Piloo Mody, a Mumbai based architect turned Member of Parliament from Devgadh Baria of Maharawal Jaideep Singh ji used to tell us: “You journos have every right to peep into my bedroom!” A life-long crusader for freedom of press, Piloo never hesitated to criticize Prime Minister Indira Gandhi. A schoolmate of Zulfikar Ali Bhutto at Mumbai, Mody wrote an interesting book, “Zulfi, my friend”. As a member of the Parsi community, he was always full of humour making everybody laugh at even his own cost! When Zulfi rose to become the President and Prime Minister of Pakistan, he would fly down to Mumbai from Colombo specially to see his friend. Zulfi was hanged by the dictator, General Zia-ul-Haq and his daughter Benazeer, who also rose to become the PM of Pakistan, was killed at a public meeting during General Pervez Musharraf’s reign, earning sympathy not only in their own country but abroad as well. Fortunately, the sympathy evaporates once one reads Tilak Devasher’s “Pakistan At the Helm”. Devasher, who retired from the cabinet secretariat, Government of India as Special Secretary in 2014. He presents factual, inhuman and funny personalities of the Pakistani rulers; both military dictators and civil administrators as well.
Bhutto was the son of a Sindhi feudal landlord Shahnawaz Bhutto and his second wife, a Rajasthani Hindu dancing girl Lakhibai who changed her name to Khurshid after she converted to Islam to marry Shahnawaz. Bhutto senior was the Divan of the last ruler of Junagadh, Nawab Sir Mahabat Khan Rasul Al Khanji, making him signing an instrument of accession with Pakistan. Crookedness running in the DNAs of Zulfi made him play nasty roles even with India and his own bosses in Pakistan. Devasher presents historical picture of each ruler of Pakistan in such a juicy manner that on the day of purchase of the book this writer could not put it aside without finishing reading! The book covers the era of Mohammad Ali Jinnah, Ayub Khan, Yahya Khan, Z.A. Bhutto, Zia-ul-Haq, Benazir Bhutto, Nawaz Sharif and Pervez Musharraf as the rulers of Pakistan from very close quarters and brings out some of the lesser known facets of the personalities.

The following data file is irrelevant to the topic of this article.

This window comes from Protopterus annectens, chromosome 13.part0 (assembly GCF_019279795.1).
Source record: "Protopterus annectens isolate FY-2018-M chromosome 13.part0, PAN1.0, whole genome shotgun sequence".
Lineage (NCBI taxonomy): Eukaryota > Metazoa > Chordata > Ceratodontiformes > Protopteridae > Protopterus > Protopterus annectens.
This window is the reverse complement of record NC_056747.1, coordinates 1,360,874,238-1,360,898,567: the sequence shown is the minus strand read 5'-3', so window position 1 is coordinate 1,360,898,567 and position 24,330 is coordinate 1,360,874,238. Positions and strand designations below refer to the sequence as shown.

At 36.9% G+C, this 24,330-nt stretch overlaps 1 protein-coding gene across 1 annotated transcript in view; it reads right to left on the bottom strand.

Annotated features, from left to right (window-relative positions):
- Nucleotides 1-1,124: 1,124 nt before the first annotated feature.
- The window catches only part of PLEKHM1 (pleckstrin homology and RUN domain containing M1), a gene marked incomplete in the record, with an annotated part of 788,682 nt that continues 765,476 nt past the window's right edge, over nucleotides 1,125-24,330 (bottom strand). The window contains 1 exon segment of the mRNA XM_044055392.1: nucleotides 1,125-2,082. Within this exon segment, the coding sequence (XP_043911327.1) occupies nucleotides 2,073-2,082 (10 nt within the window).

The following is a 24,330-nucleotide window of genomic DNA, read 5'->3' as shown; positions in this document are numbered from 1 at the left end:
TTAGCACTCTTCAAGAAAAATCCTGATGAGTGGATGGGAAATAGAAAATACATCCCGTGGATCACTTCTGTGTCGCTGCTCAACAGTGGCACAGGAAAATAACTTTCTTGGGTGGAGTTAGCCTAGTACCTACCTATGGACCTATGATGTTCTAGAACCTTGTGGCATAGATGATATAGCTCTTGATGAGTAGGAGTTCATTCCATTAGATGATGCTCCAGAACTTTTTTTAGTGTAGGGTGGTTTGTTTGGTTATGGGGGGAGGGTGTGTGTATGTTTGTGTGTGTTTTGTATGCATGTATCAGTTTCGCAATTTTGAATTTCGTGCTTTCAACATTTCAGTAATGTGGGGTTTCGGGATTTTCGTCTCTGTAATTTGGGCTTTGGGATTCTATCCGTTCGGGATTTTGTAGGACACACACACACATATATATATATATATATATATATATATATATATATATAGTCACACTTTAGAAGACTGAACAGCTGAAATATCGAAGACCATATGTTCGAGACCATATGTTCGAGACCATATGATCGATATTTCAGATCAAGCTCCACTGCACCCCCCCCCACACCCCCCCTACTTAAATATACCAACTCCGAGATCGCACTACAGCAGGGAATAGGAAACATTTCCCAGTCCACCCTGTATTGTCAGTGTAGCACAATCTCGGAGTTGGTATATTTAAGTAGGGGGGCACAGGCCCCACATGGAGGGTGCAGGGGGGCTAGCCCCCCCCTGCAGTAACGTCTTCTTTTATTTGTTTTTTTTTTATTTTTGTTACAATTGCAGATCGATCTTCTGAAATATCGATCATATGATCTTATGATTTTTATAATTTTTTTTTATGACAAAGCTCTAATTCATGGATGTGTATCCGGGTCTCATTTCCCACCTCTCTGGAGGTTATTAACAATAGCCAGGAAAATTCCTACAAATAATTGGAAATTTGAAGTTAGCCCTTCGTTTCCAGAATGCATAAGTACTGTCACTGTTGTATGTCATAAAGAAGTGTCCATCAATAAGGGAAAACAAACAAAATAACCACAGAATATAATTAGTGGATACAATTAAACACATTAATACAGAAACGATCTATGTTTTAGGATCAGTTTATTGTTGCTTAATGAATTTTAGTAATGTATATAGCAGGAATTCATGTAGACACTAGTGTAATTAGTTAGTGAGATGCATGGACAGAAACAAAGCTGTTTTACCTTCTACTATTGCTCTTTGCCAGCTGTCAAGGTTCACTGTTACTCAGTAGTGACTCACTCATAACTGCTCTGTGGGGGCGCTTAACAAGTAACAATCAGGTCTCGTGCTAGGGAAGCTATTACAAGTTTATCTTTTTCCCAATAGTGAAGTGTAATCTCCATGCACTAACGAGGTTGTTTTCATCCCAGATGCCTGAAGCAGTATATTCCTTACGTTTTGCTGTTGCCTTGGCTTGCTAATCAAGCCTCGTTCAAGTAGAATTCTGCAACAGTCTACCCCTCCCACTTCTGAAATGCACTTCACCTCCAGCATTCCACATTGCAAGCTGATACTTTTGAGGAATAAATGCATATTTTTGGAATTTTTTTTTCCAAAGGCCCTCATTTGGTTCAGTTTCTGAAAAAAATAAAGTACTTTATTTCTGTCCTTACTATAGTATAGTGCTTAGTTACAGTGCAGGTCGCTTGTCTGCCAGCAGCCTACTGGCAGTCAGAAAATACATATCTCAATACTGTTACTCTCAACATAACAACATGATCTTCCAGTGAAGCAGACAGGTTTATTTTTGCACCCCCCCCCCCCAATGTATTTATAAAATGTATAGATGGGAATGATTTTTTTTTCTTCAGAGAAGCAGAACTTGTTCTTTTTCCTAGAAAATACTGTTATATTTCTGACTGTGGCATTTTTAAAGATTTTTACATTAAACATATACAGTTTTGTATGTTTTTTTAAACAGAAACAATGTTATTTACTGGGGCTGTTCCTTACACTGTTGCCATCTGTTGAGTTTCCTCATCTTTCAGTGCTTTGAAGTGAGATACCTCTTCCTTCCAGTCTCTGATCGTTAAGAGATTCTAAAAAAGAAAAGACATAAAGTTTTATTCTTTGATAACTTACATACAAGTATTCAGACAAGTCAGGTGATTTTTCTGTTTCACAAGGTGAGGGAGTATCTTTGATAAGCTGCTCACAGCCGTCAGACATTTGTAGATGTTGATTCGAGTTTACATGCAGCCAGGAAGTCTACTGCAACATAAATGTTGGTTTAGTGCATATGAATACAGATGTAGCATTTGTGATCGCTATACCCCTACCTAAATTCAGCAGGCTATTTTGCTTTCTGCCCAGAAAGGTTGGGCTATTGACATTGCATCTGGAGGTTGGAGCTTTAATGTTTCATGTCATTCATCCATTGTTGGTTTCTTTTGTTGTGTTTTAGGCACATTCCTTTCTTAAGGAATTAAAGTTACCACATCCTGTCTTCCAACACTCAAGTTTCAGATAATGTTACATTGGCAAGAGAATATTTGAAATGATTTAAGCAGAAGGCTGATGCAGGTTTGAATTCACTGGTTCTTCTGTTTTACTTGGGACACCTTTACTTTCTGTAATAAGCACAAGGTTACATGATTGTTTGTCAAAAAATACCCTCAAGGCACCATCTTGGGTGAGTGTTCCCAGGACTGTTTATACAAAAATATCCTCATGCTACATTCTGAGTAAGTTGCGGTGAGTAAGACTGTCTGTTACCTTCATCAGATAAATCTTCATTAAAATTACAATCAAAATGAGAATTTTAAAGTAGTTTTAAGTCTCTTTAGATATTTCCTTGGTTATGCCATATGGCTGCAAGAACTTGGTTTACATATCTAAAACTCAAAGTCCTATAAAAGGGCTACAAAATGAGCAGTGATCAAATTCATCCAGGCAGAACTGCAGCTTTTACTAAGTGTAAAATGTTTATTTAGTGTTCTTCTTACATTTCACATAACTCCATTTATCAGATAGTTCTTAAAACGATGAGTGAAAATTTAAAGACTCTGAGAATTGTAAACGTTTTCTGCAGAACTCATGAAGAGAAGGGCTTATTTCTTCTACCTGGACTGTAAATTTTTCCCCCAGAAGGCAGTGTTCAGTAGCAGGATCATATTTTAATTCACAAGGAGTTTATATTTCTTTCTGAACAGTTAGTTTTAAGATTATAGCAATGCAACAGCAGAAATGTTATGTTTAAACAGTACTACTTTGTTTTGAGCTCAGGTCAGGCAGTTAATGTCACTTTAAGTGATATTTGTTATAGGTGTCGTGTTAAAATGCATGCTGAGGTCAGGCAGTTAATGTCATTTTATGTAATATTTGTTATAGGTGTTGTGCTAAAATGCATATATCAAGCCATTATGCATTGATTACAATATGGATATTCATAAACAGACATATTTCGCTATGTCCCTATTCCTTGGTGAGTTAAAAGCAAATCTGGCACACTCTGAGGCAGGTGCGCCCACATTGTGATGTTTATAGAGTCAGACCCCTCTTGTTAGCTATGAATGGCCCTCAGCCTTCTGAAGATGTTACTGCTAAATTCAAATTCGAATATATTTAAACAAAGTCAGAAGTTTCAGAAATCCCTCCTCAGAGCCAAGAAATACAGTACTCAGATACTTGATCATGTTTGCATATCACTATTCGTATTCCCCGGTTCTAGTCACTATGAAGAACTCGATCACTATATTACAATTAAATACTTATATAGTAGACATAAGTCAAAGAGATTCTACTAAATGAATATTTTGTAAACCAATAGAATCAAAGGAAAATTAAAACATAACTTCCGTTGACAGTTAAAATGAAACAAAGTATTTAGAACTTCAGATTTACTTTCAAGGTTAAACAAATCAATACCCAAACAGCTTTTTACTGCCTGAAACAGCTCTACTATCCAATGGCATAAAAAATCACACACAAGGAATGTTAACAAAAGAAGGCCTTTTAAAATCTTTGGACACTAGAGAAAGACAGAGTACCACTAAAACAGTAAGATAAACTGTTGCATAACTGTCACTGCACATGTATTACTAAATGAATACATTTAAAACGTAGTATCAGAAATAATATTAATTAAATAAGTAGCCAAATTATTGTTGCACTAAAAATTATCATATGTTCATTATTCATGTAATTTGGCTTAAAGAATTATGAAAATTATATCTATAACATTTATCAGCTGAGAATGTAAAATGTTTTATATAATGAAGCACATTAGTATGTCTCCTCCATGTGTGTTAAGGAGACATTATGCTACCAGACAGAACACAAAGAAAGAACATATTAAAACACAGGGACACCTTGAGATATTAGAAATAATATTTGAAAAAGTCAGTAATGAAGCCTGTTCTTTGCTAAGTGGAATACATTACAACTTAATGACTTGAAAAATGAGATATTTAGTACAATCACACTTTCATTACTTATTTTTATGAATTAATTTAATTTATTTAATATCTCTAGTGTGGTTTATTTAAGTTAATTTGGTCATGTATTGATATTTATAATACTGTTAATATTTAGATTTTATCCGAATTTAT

It is universally known that Pakistan was carved out of the British India on 14 August 1947, but one would be surprised to know that Zulfi continued to be a Paki citizen in Pakistan and an Indian citizen in India till 1958! Tilak writes: “Bhutto’s Hindu origins would haunt him for a long time. After his estrangement with Ayub, the government put out documents showing that Bhutto had considered himself a citizen of India till 1958.” Prior to Partition, Bhutto’s father had got property registered in the name of his minor son Zulfi. He had left India for US on an Indian Passport and visited Karachi in 1949 ‘as an Indian national’. To save his property he had moved the Supreme Court of India as an Indian national. “It was only on 3 November 1958, some weeks after he became a minister, that he accepted that he had settled down in Karachi, and so withdrew his appeal pending before India’s Supreme Court.” The issue was also discussed in the Pakistan National Assembly on 30 June 1967. Replying to a question, Information Minister Khwaja Shahbuddin said that relevant Indian documents showed that ‘till 1958, Mr Bhutto was claiming in Pakistan citizenship of Pakistan and in India he was claiming citizenship of India.’ However, Bhutto’s Indian connection did not adversely affect his political career or rising popularity.
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(The writer is a Socio-political Historian. E-mail: [email protected] )
Coverpage of the book, Pakistan At the Helm by Tilak Devasher